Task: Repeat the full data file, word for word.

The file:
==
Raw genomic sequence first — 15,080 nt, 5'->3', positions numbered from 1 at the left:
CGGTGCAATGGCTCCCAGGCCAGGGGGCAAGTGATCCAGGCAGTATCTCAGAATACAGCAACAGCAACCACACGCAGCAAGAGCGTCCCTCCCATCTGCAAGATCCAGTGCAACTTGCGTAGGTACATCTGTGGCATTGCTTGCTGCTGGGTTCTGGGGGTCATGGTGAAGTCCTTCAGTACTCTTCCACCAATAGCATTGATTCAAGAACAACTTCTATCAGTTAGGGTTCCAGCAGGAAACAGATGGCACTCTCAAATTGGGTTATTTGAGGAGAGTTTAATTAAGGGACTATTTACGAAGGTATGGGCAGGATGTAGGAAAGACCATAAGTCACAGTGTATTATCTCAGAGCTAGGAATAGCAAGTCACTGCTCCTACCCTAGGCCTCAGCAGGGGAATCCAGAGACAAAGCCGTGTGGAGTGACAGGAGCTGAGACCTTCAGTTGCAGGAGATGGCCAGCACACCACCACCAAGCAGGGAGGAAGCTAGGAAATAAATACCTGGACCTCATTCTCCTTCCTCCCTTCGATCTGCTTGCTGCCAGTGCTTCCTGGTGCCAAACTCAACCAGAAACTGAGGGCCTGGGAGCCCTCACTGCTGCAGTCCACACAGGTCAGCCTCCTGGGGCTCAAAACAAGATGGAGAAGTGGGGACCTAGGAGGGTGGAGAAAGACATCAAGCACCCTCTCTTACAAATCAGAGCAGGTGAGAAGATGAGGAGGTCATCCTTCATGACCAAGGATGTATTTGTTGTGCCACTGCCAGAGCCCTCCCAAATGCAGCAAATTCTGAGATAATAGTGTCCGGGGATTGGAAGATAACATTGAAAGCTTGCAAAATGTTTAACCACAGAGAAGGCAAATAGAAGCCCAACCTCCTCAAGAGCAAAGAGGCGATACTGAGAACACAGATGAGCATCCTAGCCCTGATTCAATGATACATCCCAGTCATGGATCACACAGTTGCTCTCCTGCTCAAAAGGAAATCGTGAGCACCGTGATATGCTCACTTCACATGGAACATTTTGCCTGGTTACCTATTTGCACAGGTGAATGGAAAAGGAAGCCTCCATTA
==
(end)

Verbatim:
Raw genomic sequence first — 15,080 nt, 5'->3', positions numbered from 1 at the left:
CGGTGCAATGGCTCCCAGGCCAGGGGGCAAGTGATCCAGGCAGTATCTCAGAATACAGCAACAGCAACCACACGCAGCAAGAGCGTCCCTCCCATCTGCAAGATCCAGTGCAACTTGCGTAGGTACATCTGTGGCATTGCTTGCTGCTGGGTTCTGGGGGTCATGGTGAAGTCCTTCAGTACTCTTCCACCAATAGCATTGATTCAAGAACAACTTCTATCAGTTAGGGTTCCAGCAGGAAACAGATGGCACTCTCAAATTGGGTTATTTGAGGAGAGTTTAATTAAGGGACTATTTACGAAGGTATGGGCAGGATGTAGGAAAGACCATAAGTCACAGTGTATTATCTCAGAGCTAGGAATAGCAAGTCACTGCTCCTACCCTAGGCCTCAGCAGGGGAATCCAGAGACAAAGCCGTGTGGAGTGACAGGAGCTGAGACCTTCAGTTGCAGGAGATGGCCAGCACACCACCACCAAGCAGGGAGGAAGCTAGGAAATAAATACCTGGACCTCATTCTCCTTCCTCCCTTCGATCTGCTTGCTGCCAGTGCTTCCTGGTGCCAAACTCAACCAGAAACTGAGGGCCTGGGAGCCCTCACTGCTGCAGTCCACACAGGTCAGCCTCCTGGGGCTCAAAACAAGATGGAGAAGTGGGGACCTAGGAGGGTGGAGAAAGACATCAAGCACCCTCTCTTACAAATCAGAGCAGGTGAGAAGATGAGGAGGTCATCCTTCATGACCAAGGATGTATTTGTTGTGCCACTGCCAGAGCCCTCCCAAATGCAGCAAATTCTGAGATAATAGTGTCCGGGGATTGGAAGATAACATTGAAAGCTTGCAAAATGTTTAACCACAGAGAAGGCAAATAGAAGCCCAACCTCCTCAAGAGCAAAGAGGCGATACTGAGAACACAGATGAGCATCCTAGCCCTGATTCAATGATACATCCCAGTCATGGATCACACAGTTGCTCTCCTGCTCAAAAGGAAATCGTGAGCACCGTGATATGCTCACTTCACATGGAACATTTTGCCTGGTTACCTATTTGCACAGGTGAATGGAAAAGGAAGCCTCCATTA